Brexit: What is the SNP's policy?
The Scottish National Party (SNP) has consistently voted against Theresa May's Brexit deal in Westminster. The party has also pushed the UK government to rule out leaving the European Union (EU) with no deal, arguing that such an outcome would have a "severe and disproportionate" impact on Scotland.
So what is the SNP's Brexit policy?
'Coalition of opposition'
The Scottish government's ultimate objective, of course, is for an independent Scotland that is a full member of the European Union.
If the UK ended up leaving the EU, which it is currently scheduled to do by 31 October, the SNP says it would seek a second referendum on Scottish independence by 2021.
The party is strongly opposed to Brexit, and points out that Scotland voted "overwhelmingly" in favour of staying in the EU in the referendum - with the result 62% Remain and 38% Leave.
Scotland's First Minister, Nicola Sturgeon, has previously said that the 35 SNP MPs at Westminster would back any proposals for a confirmatory referendum on the Brexit terms - a so-called "People's Vote".
But if the option to remain is not available, the SNP says it could not support any Brexit deal that does not include Scotland remaining a member of both the EU single market and customs union.
It says this could be done either through a differentiated deal that would see Scotland stay in both when the rest of the UK leaves - or through its preferred option of the UK as a whole retaining full membership of them.
So what would it mean in practice if the SNP's policy was adopted and the UK remained in the single market and customs union?
What could the UK do and not do?
Under this version of Brexit, the UK would continue to have full access to the single market and very few trade barriers with the EU. That means there would be the same friction-free flow of goods to and from the remaining 27 member countries.
The SNP says remaining in the single market would "protect jobs, living standards, our economy and public services".
But by remaining part of the customs union, the UK would not be allowed to negotiate its own free trade deals with countries outside the EU.
The UK would also be tied to EU rules and regulations and it would have very little capacity to change them. That's because having left the EU, the UK would no longer have any MEPs or representation on the European Commission.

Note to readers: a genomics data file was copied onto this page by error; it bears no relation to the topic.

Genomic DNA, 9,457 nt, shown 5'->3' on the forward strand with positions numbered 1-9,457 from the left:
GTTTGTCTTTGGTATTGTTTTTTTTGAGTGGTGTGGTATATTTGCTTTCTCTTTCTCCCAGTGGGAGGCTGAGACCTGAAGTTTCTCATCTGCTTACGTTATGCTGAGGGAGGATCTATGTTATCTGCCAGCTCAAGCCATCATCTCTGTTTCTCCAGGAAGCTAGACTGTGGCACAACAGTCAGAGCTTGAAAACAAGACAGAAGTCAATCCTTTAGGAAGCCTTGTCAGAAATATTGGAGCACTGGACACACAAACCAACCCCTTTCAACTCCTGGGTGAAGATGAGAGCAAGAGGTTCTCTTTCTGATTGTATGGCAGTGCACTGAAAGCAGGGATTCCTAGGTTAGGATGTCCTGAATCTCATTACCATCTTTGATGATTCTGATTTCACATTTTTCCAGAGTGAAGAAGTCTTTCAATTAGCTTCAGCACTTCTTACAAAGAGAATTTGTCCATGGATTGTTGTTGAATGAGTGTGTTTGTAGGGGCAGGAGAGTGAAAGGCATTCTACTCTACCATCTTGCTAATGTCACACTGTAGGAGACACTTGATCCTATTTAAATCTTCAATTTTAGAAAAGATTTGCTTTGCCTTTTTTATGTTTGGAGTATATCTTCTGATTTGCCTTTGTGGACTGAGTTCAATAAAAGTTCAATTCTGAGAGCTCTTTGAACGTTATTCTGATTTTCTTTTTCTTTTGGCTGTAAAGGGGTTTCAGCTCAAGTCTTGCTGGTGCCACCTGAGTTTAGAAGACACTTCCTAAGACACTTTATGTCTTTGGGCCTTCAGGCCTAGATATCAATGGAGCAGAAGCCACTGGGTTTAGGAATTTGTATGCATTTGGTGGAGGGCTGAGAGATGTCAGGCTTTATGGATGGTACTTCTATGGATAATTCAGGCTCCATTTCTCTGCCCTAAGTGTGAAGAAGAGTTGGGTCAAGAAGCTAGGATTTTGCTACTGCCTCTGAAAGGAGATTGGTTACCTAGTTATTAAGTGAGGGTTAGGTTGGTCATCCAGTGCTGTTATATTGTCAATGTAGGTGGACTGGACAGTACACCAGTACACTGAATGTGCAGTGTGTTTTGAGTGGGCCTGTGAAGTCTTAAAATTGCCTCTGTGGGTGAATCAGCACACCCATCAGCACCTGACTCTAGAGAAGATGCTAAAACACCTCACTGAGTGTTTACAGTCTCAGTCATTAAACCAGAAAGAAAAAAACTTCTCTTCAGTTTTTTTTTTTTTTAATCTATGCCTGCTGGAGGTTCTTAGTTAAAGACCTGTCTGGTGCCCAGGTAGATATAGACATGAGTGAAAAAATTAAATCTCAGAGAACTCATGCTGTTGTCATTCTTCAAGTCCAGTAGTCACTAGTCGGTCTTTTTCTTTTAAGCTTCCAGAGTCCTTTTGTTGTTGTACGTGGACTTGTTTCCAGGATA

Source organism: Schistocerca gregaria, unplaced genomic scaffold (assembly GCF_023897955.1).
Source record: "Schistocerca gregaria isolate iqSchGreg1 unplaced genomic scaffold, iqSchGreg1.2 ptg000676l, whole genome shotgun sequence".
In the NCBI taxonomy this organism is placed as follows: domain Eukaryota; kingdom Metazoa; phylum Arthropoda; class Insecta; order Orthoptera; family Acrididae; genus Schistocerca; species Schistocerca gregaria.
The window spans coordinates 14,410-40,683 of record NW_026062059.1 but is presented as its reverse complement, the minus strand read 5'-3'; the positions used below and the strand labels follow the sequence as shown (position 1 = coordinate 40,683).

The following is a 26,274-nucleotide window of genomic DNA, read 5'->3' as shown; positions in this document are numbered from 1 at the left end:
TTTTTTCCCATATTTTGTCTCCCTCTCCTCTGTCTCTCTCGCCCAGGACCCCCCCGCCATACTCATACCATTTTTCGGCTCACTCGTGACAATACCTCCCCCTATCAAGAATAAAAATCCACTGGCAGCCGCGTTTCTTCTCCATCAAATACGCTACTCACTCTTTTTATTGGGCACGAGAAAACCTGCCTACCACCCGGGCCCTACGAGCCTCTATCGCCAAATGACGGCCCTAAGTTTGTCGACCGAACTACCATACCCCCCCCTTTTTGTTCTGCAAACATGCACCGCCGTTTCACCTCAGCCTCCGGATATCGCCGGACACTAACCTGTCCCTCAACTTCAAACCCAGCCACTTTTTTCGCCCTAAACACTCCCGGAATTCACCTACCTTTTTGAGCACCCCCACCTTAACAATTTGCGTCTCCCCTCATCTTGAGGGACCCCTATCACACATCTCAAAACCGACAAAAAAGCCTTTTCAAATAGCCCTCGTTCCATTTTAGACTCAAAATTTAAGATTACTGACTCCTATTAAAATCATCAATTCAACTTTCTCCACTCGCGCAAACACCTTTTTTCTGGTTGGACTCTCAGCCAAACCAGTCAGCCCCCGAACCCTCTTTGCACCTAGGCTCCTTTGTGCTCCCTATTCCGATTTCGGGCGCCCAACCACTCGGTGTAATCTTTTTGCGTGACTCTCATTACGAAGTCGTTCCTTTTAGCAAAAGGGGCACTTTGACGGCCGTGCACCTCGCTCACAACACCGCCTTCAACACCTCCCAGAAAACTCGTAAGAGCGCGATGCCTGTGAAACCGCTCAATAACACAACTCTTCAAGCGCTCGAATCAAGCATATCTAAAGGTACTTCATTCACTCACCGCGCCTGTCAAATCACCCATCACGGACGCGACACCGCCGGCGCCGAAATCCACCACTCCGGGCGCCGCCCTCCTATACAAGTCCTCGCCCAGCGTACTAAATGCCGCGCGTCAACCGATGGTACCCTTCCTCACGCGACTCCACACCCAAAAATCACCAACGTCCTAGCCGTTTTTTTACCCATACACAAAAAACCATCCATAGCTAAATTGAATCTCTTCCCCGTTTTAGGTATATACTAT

Also, despite no longer being an EU member, the UK would have to abide by freedom of movement rules. So EU citizens would still be allowed to live and work in the UK and vice versa.
- Why is the backstop a big deal in Scotland?
- Brexit withdrawal agreement: what it all means
- Brexit: what is the Norway model?
The UK would also have to continue to make a contribution to the EU budget, although the exact amount would be subject to negotiation. Currently, the UK pays about £10.8bn net a year.
The UK would, though, be able to leave both the Common Agricultural Policy (CAP) and the Common Fisheries Policy (CFP) which would save money in EU budget contributions and allow the UK to set its own policy in these areas. But the more the UK restricts access for EU boats to UK fishing waters, the more the EU is likely to restrict access for UK fish produce to EU markets.
At the moment, there is no country in Europe that is a member of both the single market and the customs union, but not part of the EU.
So the SNP is arguing for an arrangement that would be unique.
The closest equivalent would be Norway, which is not part of the EU, but is part of the single market, through its membership of the European Free Trade Association (EFTA).
In order to continue to have access to the single market, the UK would need to formally apply to EFTA to become its fifth member.
The EFTA has its own court, but it still needs to pay heed to European Court of Justice rulings when it comes to disputes involving EU law.
But Norway is not part of the customs union, something which the SNP also wants the UK to retain.
Mrs May has resisted any previous attempts to go along with a Norway-style Brexit model, arguing that it "wouldn't deliver on the vote of the British people".
However, it would alleviate the problem of preventing a possible hard border between Northern Ireland and the Republic - something for which negotiators on both sides are still trying to find a long-term solution.
Speaking of Northern Ireland, the SNP is unhappy with the Irish "backstop" proposal contained in the draft withdrawal agreement which Theresa May has negotiated.
The backstop would be triggered if the transition period expires without a new trade deal being ready in time. The SNP argues that if this happens, Northern Ireland will gain a competitive advantage over Scotland.
That's because Northern Ireland would be in a deeper customs relationship with the EU, and it would be closer entwined with the rules of the single market than the rest of the UK.
Ms Sturgeon says this would mean Northern Ireland businesses would get easier access to the single market, which she fears would have a "devastating" impact on Scottish jobs and investment.
The SNP's argument is: if Northern Ireland can have such arrangements, why can't Scotland?
The UK government's answer is that the backstop is needed to protect the Good Friday peace agreement and that Northern Ireland is in a unique situation, given it shares a physical border with an EU country.
This amounts to another reason why the SNP favours continued membership of the customs union and the single market for the whole of the UK.